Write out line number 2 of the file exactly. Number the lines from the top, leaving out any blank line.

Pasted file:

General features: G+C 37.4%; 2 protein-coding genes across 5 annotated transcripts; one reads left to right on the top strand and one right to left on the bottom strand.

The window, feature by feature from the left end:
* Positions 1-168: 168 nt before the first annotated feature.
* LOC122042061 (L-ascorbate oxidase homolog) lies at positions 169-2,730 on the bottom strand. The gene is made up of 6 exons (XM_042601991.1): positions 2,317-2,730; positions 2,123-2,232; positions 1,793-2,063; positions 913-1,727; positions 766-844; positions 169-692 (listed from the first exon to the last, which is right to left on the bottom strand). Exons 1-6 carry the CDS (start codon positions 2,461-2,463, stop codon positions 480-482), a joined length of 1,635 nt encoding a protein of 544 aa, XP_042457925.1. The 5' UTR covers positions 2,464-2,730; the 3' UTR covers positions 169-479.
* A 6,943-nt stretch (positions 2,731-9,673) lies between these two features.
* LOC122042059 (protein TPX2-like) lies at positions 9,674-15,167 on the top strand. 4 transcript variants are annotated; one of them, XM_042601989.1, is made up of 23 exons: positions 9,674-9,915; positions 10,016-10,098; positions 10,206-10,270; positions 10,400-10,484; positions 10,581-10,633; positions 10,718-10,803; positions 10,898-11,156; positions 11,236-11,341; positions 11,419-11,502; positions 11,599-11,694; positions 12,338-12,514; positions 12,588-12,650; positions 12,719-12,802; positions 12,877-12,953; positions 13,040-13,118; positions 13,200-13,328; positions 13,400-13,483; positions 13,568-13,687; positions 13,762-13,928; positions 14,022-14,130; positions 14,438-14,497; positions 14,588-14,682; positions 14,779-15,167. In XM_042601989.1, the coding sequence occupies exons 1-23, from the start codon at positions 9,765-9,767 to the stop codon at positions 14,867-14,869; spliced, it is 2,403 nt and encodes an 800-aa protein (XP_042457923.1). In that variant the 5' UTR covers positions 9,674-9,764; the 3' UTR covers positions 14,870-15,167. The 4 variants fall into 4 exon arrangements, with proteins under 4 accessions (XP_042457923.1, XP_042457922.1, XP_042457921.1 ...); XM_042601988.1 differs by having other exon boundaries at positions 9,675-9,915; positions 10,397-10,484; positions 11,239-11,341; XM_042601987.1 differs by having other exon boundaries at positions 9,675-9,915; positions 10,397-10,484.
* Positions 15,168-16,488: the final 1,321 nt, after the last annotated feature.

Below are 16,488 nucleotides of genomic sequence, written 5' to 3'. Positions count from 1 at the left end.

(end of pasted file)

The window, feature by feature from the left end: